This week's piece represents an attempt to write a more succinct and popular version of a longer piece I'm working on for publication in PhilosophyPortal's upcoming anthology on Hegel's Science of Logic.
In this piece, I attempt to connect recent research on human brain lateralization with Hegel's epistemology, all with the hopes of drawing out the implications of how our brain structure might connect to the form and function of thinking.
You can listen to this piece below:
What is brain lateralization?
Human beings, like many other mammals, have what is called a "lateralized" brain. This means that we have two halves to our brain, and that our brain function is unevenly distributed both right to left and forward to back.
The full implications of this simple fact are still unclear, but they seem potentially quite massive.
Iain McGilchrist, a British psychiatrist and expert in brain imaging, has garnered attention lately for synthesizing and popularizing the latest research on brain lateralization, and his book The Master and his Emissary serves as my primary source for what follows in my discussions of brain lateralization.
While pop psychology and popular culture have exaggerated "right-brained" and "left-brained" as ways to categorize whole persons, McGilchrist contends that current research on brain lateralization does indicate a clear difference in tendency between the two halves of the brain. While almost all brain functions (speech being an interesting exception) are shared across both hemispheres, each half of the human brain has operations which it prefers, as well as nuances in the way each goes about similar operations.
Birds also have lateralized brains, and we can observe similar differences in tendency between the two halves in birds as well. For instance, a bird will pay general attention to its environment using its left eye (usually connected to the right brain), but upon noticing an intrusion into its field of attention, the bird will swivel its head to look at the potential threat using its right eye (usually connected to the left brain). In this way, we can see how the right brain excels at holding a broad awareness for the whole, while the left brain exhibits a unique edge in dissecting and delineating parts.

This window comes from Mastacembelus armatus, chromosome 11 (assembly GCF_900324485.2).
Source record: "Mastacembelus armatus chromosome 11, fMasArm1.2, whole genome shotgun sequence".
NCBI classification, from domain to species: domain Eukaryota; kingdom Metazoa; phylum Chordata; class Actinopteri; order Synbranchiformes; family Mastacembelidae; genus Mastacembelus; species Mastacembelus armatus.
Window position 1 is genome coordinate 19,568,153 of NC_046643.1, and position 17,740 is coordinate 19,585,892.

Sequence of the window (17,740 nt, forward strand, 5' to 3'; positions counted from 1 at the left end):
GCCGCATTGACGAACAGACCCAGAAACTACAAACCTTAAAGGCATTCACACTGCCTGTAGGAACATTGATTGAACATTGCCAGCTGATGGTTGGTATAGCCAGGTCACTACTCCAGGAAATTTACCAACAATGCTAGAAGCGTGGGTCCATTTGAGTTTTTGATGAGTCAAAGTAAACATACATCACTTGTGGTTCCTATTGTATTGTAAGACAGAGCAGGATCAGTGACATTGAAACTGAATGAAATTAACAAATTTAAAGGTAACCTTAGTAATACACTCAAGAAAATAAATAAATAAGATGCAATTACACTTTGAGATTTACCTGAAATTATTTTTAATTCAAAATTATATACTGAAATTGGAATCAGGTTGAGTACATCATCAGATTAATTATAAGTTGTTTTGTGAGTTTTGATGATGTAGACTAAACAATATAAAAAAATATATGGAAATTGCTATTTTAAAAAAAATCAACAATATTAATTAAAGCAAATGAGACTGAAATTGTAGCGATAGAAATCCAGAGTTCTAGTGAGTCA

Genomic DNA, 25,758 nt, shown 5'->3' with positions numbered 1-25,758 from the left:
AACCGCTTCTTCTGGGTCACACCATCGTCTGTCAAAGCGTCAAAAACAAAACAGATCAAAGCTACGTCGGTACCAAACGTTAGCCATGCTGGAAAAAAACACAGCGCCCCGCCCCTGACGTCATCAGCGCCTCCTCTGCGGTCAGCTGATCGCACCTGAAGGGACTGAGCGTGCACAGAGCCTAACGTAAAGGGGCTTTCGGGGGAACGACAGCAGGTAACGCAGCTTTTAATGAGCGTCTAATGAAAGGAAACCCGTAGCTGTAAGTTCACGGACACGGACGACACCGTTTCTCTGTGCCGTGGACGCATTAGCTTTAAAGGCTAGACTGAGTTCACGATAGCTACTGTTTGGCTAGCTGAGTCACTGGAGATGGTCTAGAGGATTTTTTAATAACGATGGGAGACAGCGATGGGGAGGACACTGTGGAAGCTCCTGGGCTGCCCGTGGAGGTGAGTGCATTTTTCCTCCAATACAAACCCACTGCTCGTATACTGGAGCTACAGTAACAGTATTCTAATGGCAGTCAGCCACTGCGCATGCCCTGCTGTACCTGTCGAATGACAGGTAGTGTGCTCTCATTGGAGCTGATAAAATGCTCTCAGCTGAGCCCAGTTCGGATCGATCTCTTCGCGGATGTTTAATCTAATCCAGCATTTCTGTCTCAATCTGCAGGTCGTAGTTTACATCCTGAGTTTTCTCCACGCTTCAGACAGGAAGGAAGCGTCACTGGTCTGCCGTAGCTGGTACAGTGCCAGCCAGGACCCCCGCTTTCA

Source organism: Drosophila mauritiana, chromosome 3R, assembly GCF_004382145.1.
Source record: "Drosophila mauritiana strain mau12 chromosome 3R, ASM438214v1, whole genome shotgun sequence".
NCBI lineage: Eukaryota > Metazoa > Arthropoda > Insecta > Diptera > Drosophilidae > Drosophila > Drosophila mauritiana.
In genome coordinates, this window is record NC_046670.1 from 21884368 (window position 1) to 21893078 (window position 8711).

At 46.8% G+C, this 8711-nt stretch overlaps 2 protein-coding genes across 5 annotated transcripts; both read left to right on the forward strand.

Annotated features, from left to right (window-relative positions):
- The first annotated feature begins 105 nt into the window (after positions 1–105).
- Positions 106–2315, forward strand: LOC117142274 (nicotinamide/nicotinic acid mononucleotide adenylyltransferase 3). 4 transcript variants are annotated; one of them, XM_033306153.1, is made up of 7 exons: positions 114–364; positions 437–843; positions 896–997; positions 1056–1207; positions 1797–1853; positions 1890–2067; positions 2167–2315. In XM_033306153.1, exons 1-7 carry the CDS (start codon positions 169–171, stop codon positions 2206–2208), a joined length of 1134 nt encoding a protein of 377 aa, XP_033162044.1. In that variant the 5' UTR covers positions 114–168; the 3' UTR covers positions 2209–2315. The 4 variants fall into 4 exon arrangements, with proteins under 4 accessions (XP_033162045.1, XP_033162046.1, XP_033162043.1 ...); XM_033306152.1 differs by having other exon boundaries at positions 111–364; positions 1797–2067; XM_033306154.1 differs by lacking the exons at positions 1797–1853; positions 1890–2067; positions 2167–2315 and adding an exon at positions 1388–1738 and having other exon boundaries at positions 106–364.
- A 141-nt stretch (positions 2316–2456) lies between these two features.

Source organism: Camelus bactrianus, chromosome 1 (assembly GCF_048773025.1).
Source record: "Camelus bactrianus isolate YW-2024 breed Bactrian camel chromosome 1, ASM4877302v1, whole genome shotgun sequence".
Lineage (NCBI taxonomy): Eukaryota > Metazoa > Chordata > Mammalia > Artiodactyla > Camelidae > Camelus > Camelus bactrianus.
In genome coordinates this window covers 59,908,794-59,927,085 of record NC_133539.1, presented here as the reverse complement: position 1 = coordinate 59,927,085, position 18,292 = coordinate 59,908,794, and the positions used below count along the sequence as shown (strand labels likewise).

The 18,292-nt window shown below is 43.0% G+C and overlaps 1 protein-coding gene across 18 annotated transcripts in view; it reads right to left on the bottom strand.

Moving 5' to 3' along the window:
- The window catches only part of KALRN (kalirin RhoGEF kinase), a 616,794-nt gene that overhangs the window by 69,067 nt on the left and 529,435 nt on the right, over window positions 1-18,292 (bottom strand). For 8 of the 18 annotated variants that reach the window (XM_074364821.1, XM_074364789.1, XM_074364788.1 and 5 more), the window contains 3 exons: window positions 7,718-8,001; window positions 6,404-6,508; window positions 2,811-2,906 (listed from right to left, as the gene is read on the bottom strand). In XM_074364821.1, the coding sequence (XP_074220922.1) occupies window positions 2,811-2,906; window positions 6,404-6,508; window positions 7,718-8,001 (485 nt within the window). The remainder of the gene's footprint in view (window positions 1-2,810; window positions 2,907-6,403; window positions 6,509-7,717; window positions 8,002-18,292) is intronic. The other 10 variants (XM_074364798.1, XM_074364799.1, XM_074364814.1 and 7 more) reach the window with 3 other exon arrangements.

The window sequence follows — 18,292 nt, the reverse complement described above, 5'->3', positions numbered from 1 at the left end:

McGilchrist's work on the differences between the hemispheres is extensive, so I can't share even a small fraction of it here, but for the purposes of this paper, I want to particularly focus on how the two hemispheres of the brain are connected – McGilchrist writes that the right and left brain coordinate with one another at their base by way of the corpus callosum. This structure accounts for an estimated 300-800 million neural connections, yet this itself only represents 2% of all the cortical connections in the brain.
More than the paucity of connections between the two though, the type of connections were what particularly intrigued me. McGilchrist points out that many of these connections are inhibitory, which means that they serve to initiate chemical processes which either interfere with the other hemisphere or prevent the hemisphere from being interfered with. This seems to indicate that the totality of the mental experience which our brains deliver to us emerge from this dynamic negotiation between the hemispheres as they interfere with one another.
At the heart of consciousness, we find the dialectical labor of negation.
Hegel, the philosopher of the lateralized brain
What does all this have to do with Hegel? Isn't Hegel the arrogant thinker of Absolute Knowing in which the human mind can come to comprehend reality as a Totality or Whole? This popular conception of Hegel's philosophy seems as far as possible from a theory of the divided mind.
Hegel's predecessor Kant, with his "transcendental unity of apperception" which functions as the dynamic manifold for the mind to apprehend and synthesize sense data, seems much more amenable to being read through emerging research about brain lateralization than Hegel's metaphysics of totality.
Kant's philosophy presents, I think, a right-brained response to what I would call the left-brained theorizing of the British empiricists, especially David Hume. Empiricist approaches to philosophizing, like Hume's, display the typically left-brain propensity for wrenching phenomena out of their context in order to obsessively analyze them in isolation from the frame within which they appear.
Hume famously argues that if knowledge is only made up of inferences from our accumulated set of experiences, then we cannot even say with certainty that the sun will rise tomorrow. At best, we can say that based on prior experience we expect the sun to rise tomorrow. For the empiricist then, knowledge only functions inductively by moving from sets of isolated instances to a probabilistic heuristic, and this can never amount to knowledge in the sense philosophy seeks.
Kant embodies the voice of a right-brained reply to the empiricists' left-brain theorizing which suffers from the various conundrums created by excising particular phenomena from the whole in which they originally appeared. Kant's "transcendental" move which aims to establish the "conditions of the possibility" of knowledge represents an attempt to recover the always-already present structures within which knowledge takes place – like time and space, for example – and which the empiricist loses by trying to move from the parts to the whole instead of from the whole to its parts.